Foreign Policy Watch: India-Myanmar

A chance to tap India’s high equity in Myanmar

Note4Students

From UPSC perspective, the following things are important :

Prelims level : Not much

Mains level : Paper 2- India-Myanmar relations

Context

The recent short visit to Myanmar by India’s Foreign Secretary had a clearly-etched mandate: to deepen cooperation with an important neighbour. His mission succeeded to a large extent, but challenges remain.

Background of the current political scenario in Myanmar

  • Transition to democracy and derailment: Since the military coup on February 1, 2021, the international community has stayed divided on how to address the derailment of Myanmar’s transition to democracy.
  •  For a decade, the country’s system based on power-sharing between the military and elected representatives ran well enough.
  • An overwhelming electoral victory of the National League for Democracy (NLD) led by Daw Aung San Suu Kyi in November 2020, unnerved the military leadership.
  • The Tatmadaw (Myanmar’s military) moved faster, seizing power in violation of the Constitution and putting down the Opposition with an iron hand.
  • Global reaction: Global dismay was evident in the western sanctions, but others such as Russia saw the opportunity to strengthen ties with the new rulers.
  • China took urgent steps to stabilise and expand cooperation with the military regime.
  • The Association of Southeast Asian Nations (ASEAN) first showed creativity through its ‘Five-Point Consensus’ formula, but later its unity stood damaged once Myanmar’s top leader Senior General Min Aung Hlaing refused to cooperate.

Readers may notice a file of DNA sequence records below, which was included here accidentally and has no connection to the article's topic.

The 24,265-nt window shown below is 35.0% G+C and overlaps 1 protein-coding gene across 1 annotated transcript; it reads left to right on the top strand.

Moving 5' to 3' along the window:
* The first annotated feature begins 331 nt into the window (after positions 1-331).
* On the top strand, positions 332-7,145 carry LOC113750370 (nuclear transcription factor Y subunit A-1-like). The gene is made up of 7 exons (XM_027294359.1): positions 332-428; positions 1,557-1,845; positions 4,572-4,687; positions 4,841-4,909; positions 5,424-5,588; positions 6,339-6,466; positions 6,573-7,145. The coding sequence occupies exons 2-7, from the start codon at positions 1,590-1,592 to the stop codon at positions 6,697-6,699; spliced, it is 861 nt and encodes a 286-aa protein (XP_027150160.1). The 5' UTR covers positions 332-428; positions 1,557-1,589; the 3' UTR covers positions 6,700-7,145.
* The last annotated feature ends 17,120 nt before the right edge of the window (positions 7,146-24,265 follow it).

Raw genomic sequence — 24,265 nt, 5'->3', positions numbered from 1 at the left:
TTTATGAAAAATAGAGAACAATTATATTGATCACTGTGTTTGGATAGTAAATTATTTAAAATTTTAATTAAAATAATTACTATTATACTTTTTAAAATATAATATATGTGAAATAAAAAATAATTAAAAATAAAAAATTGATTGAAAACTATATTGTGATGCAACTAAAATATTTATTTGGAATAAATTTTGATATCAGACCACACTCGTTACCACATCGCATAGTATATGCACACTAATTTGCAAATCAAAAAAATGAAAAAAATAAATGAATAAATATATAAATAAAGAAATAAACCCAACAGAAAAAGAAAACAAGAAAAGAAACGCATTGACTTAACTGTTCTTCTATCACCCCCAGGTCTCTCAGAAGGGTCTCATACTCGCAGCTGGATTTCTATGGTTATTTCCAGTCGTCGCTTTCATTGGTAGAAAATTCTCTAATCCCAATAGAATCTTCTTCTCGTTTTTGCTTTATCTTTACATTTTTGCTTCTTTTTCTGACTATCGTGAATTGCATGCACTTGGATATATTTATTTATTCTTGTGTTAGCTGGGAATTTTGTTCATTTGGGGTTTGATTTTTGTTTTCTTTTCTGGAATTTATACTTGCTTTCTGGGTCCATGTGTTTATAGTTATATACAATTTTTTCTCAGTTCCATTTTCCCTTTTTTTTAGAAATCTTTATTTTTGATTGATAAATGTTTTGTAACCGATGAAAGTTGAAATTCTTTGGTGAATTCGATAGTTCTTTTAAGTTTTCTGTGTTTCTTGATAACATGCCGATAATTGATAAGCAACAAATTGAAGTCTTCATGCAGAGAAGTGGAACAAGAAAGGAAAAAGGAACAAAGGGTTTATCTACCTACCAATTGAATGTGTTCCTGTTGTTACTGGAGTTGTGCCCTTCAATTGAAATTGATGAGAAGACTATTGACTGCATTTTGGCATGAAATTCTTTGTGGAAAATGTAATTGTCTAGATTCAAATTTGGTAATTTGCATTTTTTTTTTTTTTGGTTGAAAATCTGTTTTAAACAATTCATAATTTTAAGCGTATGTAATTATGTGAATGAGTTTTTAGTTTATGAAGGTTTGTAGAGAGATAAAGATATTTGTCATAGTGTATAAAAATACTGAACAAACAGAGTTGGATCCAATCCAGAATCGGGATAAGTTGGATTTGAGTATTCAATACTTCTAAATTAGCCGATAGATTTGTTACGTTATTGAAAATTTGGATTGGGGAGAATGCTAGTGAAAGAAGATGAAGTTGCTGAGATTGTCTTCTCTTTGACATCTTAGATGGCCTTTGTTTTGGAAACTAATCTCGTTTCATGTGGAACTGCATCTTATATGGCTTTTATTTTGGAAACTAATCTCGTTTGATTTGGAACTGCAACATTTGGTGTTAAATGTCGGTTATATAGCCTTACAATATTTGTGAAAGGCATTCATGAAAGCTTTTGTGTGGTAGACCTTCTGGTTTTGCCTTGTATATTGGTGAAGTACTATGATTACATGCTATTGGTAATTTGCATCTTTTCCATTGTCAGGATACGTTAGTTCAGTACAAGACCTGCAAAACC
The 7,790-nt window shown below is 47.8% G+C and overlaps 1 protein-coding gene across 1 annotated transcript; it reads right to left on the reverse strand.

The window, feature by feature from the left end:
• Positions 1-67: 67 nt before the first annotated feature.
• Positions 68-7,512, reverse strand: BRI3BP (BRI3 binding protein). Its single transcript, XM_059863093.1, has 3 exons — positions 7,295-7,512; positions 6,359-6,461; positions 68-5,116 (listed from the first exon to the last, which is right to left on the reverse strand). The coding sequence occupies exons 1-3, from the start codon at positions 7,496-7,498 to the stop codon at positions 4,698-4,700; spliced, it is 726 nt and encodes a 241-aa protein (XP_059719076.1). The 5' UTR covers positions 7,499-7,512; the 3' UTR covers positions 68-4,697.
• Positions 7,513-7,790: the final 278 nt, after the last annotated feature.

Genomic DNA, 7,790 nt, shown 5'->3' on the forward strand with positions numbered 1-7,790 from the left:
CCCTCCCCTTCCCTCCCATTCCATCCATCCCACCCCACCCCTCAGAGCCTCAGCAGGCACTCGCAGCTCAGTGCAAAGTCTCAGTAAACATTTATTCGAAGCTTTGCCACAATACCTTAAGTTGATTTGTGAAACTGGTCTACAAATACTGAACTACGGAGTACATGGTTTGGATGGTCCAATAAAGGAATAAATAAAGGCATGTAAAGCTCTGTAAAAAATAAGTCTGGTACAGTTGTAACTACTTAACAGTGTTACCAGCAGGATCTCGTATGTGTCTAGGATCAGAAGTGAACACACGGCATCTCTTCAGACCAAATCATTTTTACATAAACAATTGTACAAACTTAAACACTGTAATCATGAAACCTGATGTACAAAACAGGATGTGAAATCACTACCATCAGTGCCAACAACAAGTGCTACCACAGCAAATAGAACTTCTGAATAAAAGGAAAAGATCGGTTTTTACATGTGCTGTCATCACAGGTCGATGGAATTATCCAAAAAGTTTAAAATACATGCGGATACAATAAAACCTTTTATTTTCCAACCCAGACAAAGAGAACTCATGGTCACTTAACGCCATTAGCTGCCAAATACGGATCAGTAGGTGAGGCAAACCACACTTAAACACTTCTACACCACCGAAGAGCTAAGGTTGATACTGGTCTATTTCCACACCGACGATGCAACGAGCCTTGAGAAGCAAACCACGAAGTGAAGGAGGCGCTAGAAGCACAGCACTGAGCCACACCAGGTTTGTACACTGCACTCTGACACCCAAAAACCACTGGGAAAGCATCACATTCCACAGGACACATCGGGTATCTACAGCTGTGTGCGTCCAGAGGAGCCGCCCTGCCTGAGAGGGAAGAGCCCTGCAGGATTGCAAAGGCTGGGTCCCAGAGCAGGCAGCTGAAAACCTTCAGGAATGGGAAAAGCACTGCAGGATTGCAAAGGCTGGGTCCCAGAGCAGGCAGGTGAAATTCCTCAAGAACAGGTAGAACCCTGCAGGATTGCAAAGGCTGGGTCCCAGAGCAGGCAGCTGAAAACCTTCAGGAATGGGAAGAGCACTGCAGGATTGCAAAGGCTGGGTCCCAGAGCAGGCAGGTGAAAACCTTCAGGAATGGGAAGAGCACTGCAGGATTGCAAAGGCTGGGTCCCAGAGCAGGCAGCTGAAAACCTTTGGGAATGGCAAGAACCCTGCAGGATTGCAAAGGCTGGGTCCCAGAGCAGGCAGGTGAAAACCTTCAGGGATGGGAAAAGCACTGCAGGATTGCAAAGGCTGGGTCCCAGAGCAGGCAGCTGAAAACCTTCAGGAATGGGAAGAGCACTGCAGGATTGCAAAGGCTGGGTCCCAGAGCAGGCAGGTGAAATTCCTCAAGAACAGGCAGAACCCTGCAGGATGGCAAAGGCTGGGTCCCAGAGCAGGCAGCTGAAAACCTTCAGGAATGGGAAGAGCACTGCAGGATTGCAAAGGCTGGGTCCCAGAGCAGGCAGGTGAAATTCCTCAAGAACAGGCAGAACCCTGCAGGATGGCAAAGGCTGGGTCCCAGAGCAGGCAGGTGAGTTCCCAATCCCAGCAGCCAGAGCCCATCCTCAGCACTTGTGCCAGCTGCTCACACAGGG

India’s position and bilateral concerns

  • In Indian foreign Secretary Mr. Shringla visit he succeeded in holding substantive discussions with various stakeholders.
  • India’s position: India’s position, as conveyed to Myanmar, is similar to and supportive of ASEAN: release of political prisoners; resolution of issues through dialogue; cessation of “all violence”; and full cooperation with ASEAN.
  • Assistance for capacity building: In recent years, India has assisted Myanmar through capacity-building programmes for strengthening the transition to democracy.
  • This assistance remains available, but it is not an offer of mediation by India in the military-NLD conflict.
  • This burden will have to be borne by ASEAN.
  • India’s concerns: India’s principal concerns pertaining to border security and stability in its neighbourhood were clearly conveyed, especially the noticeable escalation of activities of anti-India insurgent groups.
  • Refugee issue: The second issue — the outcome of Myanmar’s instability — is that of refugees. Several thousands of Myanmar people have sought shelter in Mizoram.
  • This will only be reversed by a political settlement in Myanmar, through dialogue.
  • Economic cooperation: Economic cooperation has always been a major agenda item in all bilateral discussions with Myanmar.
  • Central to this is India’s long-delayed commitment to “expeditious implementation” of mega initiatives such as the Trilateral Highway and Kaladan projects.

Way forward

  • China is not the only friend: India continues to have high equity in Myanmar, which it must now carefully leverage.
  •  It is reflected in the special gesture made by Senior General Min Aung Hlaing to receive Mr. Shringla and hold detailed discussions in Yangon. This is unusual.
  • The protocol departure for Mr. Shringla revealed current political realities which should be carefully factored in against the argument that China is the only friend Myanmar has.
  • Leverage the gainst of the visit: India can leverage the gains of this visit and keep up the momentum by inviting Myanmar’s Foreign Minister at an appropriate time as well as other important stakeholders to India for deliberations with their counterparts here.

Conclusion

The single goal should be to put Myanmar back on the path of becoming “a stable, democratic and federal union.

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